Gluten Content of Gluten Digestive Enzyme Supplements: A Very Brief SummaryTricia Thompson
This is not a commentary about whether individuals with gluten-related disorders should use gluten digestive aids or whether there is any benefit to these supplements. For an excellent article on enzymes and current medical thinking, please see the interview conducted by NFCA available HERE.
As many of you know Gluten Free Watchdog has been sending various “glutenase” enzyme supplements to the lab for gluten testing. Initial results were very troublesome. But based on additional testing following a modified testing protocol, the products appear to contain levels of gluten below the lower limit of quantification.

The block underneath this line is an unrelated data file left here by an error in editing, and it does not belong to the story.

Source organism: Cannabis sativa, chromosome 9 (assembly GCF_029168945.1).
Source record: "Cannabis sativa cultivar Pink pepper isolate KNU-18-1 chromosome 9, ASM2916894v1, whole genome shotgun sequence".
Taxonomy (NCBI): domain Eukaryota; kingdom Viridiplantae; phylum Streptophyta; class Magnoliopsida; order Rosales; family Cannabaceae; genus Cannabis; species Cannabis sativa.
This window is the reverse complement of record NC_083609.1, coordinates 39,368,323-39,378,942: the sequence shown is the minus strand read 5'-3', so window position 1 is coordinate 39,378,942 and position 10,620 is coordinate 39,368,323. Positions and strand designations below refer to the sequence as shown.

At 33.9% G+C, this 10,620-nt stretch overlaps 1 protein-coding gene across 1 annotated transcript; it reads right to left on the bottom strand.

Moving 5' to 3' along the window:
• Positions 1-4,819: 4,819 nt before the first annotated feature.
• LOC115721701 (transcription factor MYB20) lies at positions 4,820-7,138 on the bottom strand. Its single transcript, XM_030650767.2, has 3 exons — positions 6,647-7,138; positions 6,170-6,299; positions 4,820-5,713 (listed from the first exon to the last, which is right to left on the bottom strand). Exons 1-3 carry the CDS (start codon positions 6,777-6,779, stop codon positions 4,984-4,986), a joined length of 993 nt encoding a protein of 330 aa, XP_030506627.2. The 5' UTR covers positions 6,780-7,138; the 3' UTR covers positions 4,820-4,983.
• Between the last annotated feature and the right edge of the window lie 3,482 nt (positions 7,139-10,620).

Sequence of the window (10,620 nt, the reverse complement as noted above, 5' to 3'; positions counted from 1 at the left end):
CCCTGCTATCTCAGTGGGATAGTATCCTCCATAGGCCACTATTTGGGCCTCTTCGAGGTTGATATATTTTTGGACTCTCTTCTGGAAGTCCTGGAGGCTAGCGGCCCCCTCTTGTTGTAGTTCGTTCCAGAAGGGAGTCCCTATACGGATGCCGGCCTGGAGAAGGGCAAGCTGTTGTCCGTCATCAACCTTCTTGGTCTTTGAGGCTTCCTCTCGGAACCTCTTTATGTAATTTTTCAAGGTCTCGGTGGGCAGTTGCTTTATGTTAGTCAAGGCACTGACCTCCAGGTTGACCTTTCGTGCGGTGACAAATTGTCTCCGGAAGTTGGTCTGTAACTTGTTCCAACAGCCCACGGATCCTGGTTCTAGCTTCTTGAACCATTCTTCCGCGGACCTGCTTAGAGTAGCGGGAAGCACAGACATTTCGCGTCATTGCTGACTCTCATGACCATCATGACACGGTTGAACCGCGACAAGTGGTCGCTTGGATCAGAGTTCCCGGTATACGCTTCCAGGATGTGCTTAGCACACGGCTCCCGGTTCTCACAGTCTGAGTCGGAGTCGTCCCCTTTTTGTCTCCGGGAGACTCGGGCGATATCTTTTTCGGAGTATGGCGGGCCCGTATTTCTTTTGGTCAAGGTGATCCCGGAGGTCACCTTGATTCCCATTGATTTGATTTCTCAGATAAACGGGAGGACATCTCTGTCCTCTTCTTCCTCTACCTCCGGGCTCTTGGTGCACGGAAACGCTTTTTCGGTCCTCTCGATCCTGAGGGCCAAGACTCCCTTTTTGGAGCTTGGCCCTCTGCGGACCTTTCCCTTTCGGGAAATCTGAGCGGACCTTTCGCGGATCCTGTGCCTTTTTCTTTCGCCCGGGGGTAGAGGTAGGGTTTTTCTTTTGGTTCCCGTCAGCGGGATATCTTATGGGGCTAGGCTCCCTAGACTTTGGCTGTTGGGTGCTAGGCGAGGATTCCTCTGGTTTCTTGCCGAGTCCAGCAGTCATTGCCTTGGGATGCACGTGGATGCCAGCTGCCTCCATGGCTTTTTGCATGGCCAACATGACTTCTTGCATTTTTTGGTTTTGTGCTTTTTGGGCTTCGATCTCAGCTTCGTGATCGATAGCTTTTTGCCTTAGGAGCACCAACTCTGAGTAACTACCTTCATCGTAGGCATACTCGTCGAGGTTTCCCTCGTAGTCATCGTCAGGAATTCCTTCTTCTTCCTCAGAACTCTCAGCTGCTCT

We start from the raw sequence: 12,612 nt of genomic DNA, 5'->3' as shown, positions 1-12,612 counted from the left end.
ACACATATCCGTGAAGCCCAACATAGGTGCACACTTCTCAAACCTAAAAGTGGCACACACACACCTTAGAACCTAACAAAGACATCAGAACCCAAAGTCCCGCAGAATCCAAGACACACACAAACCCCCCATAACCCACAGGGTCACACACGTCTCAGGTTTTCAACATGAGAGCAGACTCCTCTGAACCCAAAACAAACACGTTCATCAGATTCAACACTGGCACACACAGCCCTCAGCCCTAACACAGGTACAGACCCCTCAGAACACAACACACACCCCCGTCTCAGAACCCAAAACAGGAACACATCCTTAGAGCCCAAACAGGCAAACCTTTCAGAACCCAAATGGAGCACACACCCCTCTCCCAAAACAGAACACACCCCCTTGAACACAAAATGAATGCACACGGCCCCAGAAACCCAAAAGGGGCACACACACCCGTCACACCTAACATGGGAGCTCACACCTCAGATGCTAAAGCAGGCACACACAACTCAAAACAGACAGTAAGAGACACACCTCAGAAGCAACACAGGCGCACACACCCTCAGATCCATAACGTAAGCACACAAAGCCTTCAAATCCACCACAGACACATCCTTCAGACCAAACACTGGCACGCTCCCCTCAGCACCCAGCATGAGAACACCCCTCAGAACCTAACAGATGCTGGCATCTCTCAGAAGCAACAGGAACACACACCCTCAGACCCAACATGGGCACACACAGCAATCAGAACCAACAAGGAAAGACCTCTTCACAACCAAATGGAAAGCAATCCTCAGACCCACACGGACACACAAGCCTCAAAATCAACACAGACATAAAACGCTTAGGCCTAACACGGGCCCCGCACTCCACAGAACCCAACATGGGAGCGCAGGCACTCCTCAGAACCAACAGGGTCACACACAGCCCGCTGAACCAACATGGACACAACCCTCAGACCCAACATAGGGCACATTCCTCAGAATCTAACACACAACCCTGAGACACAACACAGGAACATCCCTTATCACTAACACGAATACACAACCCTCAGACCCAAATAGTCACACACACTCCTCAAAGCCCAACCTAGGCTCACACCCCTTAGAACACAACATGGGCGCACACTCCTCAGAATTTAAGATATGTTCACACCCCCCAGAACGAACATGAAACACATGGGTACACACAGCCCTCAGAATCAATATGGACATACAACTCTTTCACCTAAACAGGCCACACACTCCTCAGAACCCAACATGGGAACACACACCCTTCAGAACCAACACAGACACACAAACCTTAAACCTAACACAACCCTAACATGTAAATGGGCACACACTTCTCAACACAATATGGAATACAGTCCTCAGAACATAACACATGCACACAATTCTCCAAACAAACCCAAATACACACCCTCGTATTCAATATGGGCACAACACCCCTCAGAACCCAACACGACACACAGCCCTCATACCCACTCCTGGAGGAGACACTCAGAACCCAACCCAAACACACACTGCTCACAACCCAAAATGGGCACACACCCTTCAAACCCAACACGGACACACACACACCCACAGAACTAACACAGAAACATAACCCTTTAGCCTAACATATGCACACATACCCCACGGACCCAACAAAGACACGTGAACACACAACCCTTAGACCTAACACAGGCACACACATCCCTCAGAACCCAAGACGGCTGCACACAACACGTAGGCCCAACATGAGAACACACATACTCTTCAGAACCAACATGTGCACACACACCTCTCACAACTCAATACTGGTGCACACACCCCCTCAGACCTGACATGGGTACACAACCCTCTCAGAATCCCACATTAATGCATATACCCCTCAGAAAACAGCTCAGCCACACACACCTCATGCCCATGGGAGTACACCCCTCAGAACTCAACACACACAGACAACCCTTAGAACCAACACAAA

The information provided below may be a bit technical. My apologies.
Background: in May 2015 an enzyme-industry insider working for a manufacturer who supplies enzymes to industry for use in supplements contacted Gluten Free Watchdog. He was concerned because one of the enzyme ingredients widely used in “glutenase” enzyme supplements (supplements marketed to help break down gluten) was testing very high for gluten (> 270 ppm) using the competitive R5 ELISA (the assay used to detect hydrolyzed gluten).
Note: According to the individuals I have communicated with in the enzyme industry, enzymes used in glutenase supplements are generally derived from bacteria grown on wheat or barley. This is necessary to generate the enzymes that are used in these supplements to supposedly hydrolyze gluten.
What GFWD Tested